Menu Close
William, Charles and Camilla sit in front of a gilded wall. The Crown sits in front on a red cushion.
What can the Crown Jewels tell us about the history and future of the British Royals? In this photo from last May, then-Prince Charles sits with Camilla and William by the Imperial State Crown in the House of Lords Chamber in London. Ben Stansall/AP

What the Crown Jewels tell us about exploitation and the quest for reparations — Podcast

Although King Charles will have a low-key ceremony on his coronation day this May 6, the Crown Jewels will still figure prominently. An exploration of the story of the jewels tells a tale of brutal exploitation, rape and the original looting. Join us on Don’t Call Me Resilient to follow the jewels.

Much of what was called the British Empire was built from stolen riches — globally — and much of that was from India.

In fact, India was such an abundant contributor to the Crown that at the time of its occupation of South Asia, Britain called India the Jewel in its Crown.

India was called this because of its location — easy access to the silk route, but mostly because of its vast human and natural resources: things like cotton, and tea and of course its abundance of jewels.

Literally, the brightest jewel in Britain’s Crown is the Koh-i-Noor diamond.

Nader Shah on the Peacock Throne, whose jewels included the Koh-i-Noor diamond. Wikimedia Commons, CC BY

It is considered one of the world’s largest and most valued diamonds and it usually sits on top of the Crown of Queen Mary.

It has a controversial history — namely that it was “surrendered” to the British by an Indian 10-year-old boy, Duleep Singh, whose mother had been imprisoned and whose father had recently died. It’s likely for that reason, that it won’t be on display at the coronation. But plenty of other jewels will be part of the ceremony.

The Imperial State Crown on a cushion as it arrives for the State Opening of Parliament. (Kirsty Wigglesworth/AP)

There is the five-pound gold St. Edward’s Crown that Charles will be officially crowned with, the Sovereign’s Sceptre, which has the Great Star of Africa diamond in it and the Imperial State Crown, which is set with almost 3,000 diamonds - including another Star of Africa.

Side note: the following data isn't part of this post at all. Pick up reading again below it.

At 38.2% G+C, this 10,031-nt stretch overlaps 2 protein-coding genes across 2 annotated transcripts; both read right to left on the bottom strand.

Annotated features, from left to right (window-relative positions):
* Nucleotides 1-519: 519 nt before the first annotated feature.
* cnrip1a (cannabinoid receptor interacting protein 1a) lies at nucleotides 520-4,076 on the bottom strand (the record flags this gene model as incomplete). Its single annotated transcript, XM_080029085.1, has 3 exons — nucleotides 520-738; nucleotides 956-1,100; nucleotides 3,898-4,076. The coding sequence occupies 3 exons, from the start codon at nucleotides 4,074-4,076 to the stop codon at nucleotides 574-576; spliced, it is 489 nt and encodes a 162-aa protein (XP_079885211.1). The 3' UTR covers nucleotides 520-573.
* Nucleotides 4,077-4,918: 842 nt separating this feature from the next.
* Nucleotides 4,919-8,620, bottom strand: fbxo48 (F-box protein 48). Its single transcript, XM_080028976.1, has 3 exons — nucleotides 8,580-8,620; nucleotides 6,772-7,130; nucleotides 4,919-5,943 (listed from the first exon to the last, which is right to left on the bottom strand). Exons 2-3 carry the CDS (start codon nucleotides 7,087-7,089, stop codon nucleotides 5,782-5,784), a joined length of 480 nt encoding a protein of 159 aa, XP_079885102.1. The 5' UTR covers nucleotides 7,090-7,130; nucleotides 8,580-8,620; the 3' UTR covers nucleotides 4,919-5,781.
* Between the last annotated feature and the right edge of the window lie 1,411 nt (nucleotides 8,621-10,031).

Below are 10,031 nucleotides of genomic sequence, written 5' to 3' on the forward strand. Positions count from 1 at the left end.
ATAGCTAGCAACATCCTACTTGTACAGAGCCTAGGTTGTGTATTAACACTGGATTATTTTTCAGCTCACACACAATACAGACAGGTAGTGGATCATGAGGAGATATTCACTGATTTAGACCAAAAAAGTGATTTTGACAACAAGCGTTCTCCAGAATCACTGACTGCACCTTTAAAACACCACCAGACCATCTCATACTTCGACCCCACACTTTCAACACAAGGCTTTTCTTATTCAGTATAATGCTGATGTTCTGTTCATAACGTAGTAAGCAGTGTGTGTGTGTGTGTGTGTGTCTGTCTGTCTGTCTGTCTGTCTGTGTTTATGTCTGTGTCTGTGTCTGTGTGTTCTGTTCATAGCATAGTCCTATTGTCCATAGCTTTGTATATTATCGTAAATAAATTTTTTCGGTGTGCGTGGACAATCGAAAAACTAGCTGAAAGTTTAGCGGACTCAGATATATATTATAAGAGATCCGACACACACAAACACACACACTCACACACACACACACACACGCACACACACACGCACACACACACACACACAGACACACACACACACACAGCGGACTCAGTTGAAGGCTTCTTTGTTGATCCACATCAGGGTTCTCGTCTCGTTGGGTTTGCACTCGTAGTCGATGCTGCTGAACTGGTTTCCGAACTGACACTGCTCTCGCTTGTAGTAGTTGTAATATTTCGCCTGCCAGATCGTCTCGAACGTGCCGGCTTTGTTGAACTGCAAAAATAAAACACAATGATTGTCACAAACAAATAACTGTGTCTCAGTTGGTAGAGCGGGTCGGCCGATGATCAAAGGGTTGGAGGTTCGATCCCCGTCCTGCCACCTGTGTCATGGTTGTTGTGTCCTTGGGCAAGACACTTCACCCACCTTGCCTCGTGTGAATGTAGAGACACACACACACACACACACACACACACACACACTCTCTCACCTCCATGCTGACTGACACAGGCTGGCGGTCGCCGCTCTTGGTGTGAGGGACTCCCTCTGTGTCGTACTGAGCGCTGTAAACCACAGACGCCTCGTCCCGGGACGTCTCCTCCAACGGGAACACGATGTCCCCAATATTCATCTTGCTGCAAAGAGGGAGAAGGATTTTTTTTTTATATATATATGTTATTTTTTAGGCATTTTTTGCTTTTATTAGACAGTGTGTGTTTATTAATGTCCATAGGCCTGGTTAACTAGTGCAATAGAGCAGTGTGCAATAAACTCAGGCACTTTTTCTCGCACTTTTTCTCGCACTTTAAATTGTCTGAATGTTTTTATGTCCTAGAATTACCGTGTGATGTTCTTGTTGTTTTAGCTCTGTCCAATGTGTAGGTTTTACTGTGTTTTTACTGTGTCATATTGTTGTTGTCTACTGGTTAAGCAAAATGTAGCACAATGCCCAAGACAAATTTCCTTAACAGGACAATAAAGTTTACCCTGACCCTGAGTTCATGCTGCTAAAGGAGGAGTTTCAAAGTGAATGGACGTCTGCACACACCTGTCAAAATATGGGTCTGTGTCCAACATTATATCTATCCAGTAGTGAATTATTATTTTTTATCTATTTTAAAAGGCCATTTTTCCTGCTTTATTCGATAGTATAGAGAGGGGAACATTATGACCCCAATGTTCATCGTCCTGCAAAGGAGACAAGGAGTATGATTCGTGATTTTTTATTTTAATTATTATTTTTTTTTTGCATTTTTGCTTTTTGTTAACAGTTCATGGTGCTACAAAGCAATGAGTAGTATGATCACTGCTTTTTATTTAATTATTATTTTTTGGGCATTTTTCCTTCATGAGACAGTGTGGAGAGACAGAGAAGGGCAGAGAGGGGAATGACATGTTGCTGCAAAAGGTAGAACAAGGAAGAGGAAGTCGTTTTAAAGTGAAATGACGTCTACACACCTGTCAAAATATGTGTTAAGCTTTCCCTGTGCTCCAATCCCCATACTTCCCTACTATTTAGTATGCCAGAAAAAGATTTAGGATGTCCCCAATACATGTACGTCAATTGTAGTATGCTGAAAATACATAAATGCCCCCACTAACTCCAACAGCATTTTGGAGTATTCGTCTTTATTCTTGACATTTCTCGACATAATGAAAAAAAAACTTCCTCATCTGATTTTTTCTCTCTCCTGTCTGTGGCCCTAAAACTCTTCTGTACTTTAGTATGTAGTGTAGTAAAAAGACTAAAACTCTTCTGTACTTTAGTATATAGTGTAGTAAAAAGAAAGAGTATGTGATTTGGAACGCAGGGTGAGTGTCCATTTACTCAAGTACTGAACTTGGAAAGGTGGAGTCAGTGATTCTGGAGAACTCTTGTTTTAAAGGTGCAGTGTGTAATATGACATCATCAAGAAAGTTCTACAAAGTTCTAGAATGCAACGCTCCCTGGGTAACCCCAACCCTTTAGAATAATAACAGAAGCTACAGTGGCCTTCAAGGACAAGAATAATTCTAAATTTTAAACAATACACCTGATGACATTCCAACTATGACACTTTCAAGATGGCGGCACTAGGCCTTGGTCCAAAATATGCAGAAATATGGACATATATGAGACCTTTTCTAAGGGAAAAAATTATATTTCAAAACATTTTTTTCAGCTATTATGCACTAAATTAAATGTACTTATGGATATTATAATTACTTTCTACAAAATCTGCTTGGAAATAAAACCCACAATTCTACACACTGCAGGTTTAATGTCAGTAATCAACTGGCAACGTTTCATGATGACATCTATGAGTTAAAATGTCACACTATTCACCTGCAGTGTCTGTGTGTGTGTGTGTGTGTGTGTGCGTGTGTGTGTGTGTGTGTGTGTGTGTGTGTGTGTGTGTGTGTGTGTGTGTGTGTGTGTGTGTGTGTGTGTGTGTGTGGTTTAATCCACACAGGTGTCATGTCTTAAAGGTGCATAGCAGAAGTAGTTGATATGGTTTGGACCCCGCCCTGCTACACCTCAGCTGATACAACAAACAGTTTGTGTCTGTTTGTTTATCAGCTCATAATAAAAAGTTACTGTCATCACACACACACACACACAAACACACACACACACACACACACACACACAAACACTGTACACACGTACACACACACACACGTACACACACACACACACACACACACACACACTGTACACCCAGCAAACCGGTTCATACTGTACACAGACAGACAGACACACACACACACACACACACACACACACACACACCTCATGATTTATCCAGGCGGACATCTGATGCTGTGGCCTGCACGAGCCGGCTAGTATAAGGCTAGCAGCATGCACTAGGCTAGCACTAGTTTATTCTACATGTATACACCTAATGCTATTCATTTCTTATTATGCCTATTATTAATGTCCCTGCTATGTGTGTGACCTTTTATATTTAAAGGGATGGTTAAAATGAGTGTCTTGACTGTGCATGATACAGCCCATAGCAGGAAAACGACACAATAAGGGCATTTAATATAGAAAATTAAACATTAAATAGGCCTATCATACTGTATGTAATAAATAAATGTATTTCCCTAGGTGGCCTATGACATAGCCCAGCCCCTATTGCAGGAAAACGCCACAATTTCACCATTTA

Joining me to explore the history and meaning behind these jewels is Annie St. John-Stark, assistant professor of British history at Thompson Rivers University. Also here today is: Sharanjit Kaur Sandhra, instructor of history at both the University of the Fraser Valley and the University of British Columbia. Her newly minted PhD looks at how museums can grow to include voices previously left off the “official record.”

Queen Elizabeth II on her coronation day. CC BY

Although many will be out partying next weekend, the pomp of the coronation - along with its display of the Crown Jewels - does not reflect current day British attitudes. Only 32 per cent believe the Empire is something to be proud of — that is down almost 25 per cent from 2014. That means, attitudes are changing quickly.

Will the Royal Family catch up?

It’s not just the jewels, it’s the pomp of everything that is attached to the ceremony is such a contradiction now to the things we are talking about globally in our world in terms of privilege, colonialism and class structures. - Sharanjit Kaur Sandhra

Union flags are raised to celebrate the upcoming coronation of King Charles, in central London, last week. (AP Photo/Kin Cheung)

Resources

This black and white photograph of Maharajah Duleep Singh, the last Indian owner of the Koh-i-Noor diamond was taken by Prince Albert in 1854 in England. CC BY

Koh-i-Noor: The History of the World’s Most Infamous Diamond by Anita Anand, William Dalrymple

The True Story of the Koh-i-Noor Diamond—and Why the British Won’t Give It Back (Smithsonian Magazine)

Koh-i-Noor: Empire, Diamonds, and the Performance of British Material Culture by Danielle C. Kinsey

What Crown will King Charles Wear? (Cosmopolitan)

Indian Archive Reveals Extent of Colonial Loot in Royal Jewellery Collection (The Guardian)

Ghadar Movement

Expressing Indian Spirituality in Jeweled Form (New York Times)

How Britain Stole 45 Trillion from India (Al Jazeera)

The East India Company: The original corporate raiders (The Guardian)

Germany Returns Benin Bronzes (NPR)

The New Age of Empire: How Racism and Colonialism Still Rule the World by Kehinde Andrews

Read more in The Conversation


Read more: King Charles's 21st century coronation: Repatriating the Crown Jewels is long overdue



Read more: King Charles's coronation: How the place of Britain and the Crown has shifted in Canadian schooling



Read more: Colonialism was a disaster and the facts prove it



Read more: No ordinary diamond: how the Koh-i-Noor became an imperial possession



Read more: King Charles’s coronation: Can the British monarchy shed its imperial past?



Read more: Historical lawsuit affirms Indigenous laws on par with Canada's



Read more: About the Queen and the Crown's crimes (or how to talk about the unmourned) — Podcast



Read more: The book that changed me: how Priya Satia's Time’s Monster landed like a bomb in my historian's brain


Listen and Follow

You can listen to or follow Don’t Call Me Resilient on Apple Podcasts, Google Podcasts, Spotify or wherever you listen to your favourite podcasts. We’d love to hear from you, including any ideas for future episodes. Join The Conversation on Twitter, Facebook, Instagram and TikTok and use #DontCallMeResilient.

Want to write?

Write an article and join a growing community of more than 185,800 academics and researchers from 4,984 institutions.

Register now